Yup, I’ve been expressing bewilderment for months now as to why STURP’s Ray Rogers (left) thought there was hydroxyproline in human blood.
He cited the presence of hydroxyproline as crucial evidence against the Shroud blood ever having been heated, using that to dismiss any idea that the body image was a thermal imprint (scorch) – since that would have driven off the hydroxyproline.
Ray Rogers was a chemist, more specifically a thermochemist working on explosives. This retired biochemist-turned science -blogger was at a loss to understand him, given that hydroxyproline is a constituent of connective tissue, notably collagen, and that there is scarcely any worth speaking of in blood (except for a tiny amount from degraded collagen going back to the liver to be broken down).
Well, I think I can now retrace the events that led Rogers to go barking up the wrong tree. It came from re-reading Thibault Heimburger’s 2008 review of STURP research, where I came across the following:
” At least one of the blood samples (the “Zina thread” from the image heel) showed a strong peak for hydroxyproline at low temperature. This amino-acid is present in animal proteins including blood proteins or collagen.”
In other words, Rogers put some Shroud blood into his pyrolysis mass spectrometer, saw a sharp peak at a particular value, looked it up in the tables to find the only physiological metabolite known to have that precise mass was hydroxyproline (probably 4-hydroxyproline). Rogers then ASSUMED that hydroxyproline was a regular constituent of human blood. Had he consulted with biochemists, physiologists etc he would probably have been quickly disabused of that idea. Instead he must then have picked up on the use by the meat industry of hydroxyproline as a marker for meat that has not been heated and assumed he could use it as a marker for (un)heated blood. But as I say there’s simply not enough in blood – real uncontaminarted blood that is – for that to be possible.
Fast forward and we see Rogers deploy his HP argument against the idea that the body image on the Shroud could have been caused by scorching.
“ If the image were a scorch or any part of the Shroud had been heated enough to make significant changes in the rates of decomposition of any of its components, we would see changes in the structure of the flax fibers and blood. The blood still evolves hydroxyproline on mild heating, and the cellulose crystals are largely undistorted”.
Yes, the blood was giving off hydroxyproline alright, but it was not coming from human blood. Where was it coming from then? If we knew the answer to that we might have a better idea as to whether that really was human blood pure and simple on the Shroud – or mixed in with something else – of animal origin…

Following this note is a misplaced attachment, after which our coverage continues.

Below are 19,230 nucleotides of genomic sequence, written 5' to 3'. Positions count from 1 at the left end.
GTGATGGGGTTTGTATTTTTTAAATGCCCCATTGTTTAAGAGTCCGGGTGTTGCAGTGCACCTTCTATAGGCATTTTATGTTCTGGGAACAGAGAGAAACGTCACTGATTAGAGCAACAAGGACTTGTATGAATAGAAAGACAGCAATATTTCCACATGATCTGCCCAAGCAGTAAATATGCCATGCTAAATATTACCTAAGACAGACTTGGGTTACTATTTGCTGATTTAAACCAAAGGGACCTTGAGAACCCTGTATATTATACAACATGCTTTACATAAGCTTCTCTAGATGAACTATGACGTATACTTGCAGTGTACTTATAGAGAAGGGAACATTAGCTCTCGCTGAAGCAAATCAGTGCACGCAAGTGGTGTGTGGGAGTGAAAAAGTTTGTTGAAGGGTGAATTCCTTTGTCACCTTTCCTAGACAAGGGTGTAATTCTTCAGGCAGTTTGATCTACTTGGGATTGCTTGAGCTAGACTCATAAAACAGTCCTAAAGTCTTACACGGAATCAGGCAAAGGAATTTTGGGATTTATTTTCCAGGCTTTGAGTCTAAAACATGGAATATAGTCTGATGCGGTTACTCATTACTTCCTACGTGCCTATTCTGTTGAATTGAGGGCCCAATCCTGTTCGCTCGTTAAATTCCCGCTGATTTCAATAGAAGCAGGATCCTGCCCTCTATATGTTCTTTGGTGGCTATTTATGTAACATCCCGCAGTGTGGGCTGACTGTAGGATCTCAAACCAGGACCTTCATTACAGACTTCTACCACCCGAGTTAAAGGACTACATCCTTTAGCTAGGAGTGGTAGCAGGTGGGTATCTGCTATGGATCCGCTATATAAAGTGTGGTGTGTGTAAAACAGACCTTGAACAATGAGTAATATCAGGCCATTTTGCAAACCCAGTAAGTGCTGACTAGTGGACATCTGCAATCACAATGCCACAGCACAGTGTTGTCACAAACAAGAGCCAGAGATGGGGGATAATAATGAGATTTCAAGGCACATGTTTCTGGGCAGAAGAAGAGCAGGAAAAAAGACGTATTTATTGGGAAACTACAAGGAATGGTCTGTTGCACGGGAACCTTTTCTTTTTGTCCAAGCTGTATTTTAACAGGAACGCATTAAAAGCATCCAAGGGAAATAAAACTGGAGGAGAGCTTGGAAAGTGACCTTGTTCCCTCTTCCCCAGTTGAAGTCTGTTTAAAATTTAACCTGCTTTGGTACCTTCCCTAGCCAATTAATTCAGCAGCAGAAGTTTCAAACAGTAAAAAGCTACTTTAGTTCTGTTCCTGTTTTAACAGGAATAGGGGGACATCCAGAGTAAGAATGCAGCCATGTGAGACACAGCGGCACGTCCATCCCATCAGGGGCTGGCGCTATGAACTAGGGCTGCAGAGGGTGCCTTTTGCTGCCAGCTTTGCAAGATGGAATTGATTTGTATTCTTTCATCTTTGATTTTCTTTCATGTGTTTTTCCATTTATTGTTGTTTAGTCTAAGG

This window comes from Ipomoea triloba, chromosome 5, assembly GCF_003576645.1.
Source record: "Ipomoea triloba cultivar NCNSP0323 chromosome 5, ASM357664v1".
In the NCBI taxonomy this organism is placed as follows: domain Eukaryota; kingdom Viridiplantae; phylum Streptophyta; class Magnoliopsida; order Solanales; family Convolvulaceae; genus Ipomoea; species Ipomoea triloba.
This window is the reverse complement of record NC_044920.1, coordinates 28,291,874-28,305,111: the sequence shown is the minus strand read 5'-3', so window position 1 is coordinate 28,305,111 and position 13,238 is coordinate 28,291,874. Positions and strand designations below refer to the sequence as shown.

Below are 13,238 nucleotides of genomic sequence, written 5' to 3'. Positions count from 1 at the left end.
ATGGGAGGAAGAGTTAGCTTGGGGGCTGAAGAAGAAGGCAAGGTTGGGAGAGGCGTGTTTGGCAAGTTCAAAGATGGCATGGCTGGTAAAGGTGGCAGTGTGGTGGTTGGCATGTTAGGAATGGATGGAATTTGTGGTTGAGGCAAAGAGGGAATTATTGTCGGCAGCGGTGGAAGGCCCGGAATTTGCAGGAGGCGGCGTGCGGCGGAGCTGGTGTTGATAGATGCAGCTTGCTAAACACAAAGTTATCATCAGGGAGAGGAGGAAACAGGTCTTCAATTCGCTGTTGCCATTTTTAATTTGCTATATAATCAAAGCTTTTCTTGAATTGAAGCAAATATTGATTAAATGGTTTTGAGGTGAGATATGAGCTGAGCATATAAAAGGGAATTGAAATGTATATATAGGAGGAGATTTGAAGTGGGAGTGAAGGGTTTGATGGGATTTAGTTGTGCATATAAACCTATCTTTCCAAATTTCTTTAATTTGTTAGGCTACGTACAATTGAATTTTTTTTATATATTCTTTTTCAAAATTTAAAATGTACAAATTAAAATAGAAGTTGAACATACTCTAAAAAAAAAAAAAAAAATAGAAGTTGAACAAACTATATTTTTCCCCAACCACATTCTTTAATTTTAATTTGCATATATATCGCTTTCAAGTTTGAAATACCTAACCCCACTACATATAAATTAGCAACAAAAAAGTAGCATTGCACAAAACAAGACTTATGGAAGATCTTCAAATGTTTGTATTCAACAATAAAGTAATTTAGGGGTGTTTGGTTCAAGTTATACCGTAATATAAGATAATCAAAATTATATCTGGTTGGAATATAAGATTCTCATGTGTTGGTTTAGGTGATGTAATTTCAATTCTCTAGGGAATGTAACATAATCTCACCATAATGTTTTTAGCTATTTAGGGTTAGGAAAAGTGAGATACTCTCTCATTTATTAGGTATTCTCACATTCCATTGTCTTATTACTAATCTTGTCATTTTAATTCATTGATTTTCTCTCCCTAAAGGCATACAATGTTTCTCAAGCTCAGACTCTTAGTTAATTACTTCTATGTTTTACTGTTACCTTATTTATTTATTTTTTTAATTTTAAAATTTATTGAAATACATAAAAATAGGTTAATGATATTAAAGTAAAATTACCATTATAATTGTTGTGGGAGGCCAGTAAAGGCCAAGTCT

Well, I’ll now let you into a secret, dear reader. I think Ray Rogers realized his error in 2004, just one year before his sad demise from cancer, when he wrote the following:
“Incidentally, the pyrolysis/ms spectra of samples from apparent blood spots showed hydroxyproline peaks at mass 131, a pyrolysis product of animal proteins”
Note the words “apparent” and “animal” (my italics). That’s all. There were no other mentions of HP. Know what I think? Rogers was quietly flagging up that there was a substance of animal origin in those apparent blood spots, but didn’t want to go into any more detail, maybe because he realized that the blood on the Shroud was not entirely human blood. That would really have rained on the STURP parade would it not, recalling what it wrote in its executive summary in 1981:
“We can conclude for now that the Shroud image is that of a real human form of a scourged, crucified man.”
But that view can only have been based on the bloodstains, since the body image per se shows no (unequivocal) evidence of wounds. If the blood is not real human blood, or is accompanied by animal-derived products, then what price the STURP claim that the Shroud image is that of a “scourged crucified man”?
So where did the hydroxyproline come from? Those who have been following my recent postings will know that I am more and more enamoured of the idea (my own!) that the blood on the Shroud came from medicinal leeches fed on human blood.
The practical advantages of using leech digesta to fake human blood (Christ’s blood!) are numerous, especially as it keeps for months inside leeches in their state of postprandial torpor without any risk of clotting or putrefaction (thanks to the leech’s powerful anticoagulant and to their specialized digestive gut bacteria) . Blood – easily “paintable” blood- is always there on tap when needed. Just hoik another leech out of the water tank…
Hydroxyproline? Connective tissue? So where does that fit in? Look up “medicinal leech” in wiki, and one of the first things you will see is that leeches are choc-a-bloc full of connective tissue. It’s what gives them their rigidity.
So all one has to suppose is that harvesting of leeches for the purposes of “look-alike blood”, with a somewhat aged look, as indeed it would have after weeks or months of digestion inside the leech gut, needed nothing more than maceration (mashing them up) – connective tissue an’ all- so that what was applied to linen had loads of hydroxyproline, waiting for 20th century chemists to discover and misinterpret. Ah, but we 21st century biochemists are not fooled quite so easily, even if we are at an age when we qualify for a free bus pass and medical prescriptions.
Comments welcome – but I only answer them on this site, which insists on a modicum of courtesy. The kind of toxic comments that we see addressed to this retired science bod on other sites (like being called “hysterical” a day or two ago, simply for challenging the “blood first” dogma, or an “empty vessel” elsewhere) will simply not be tolerated.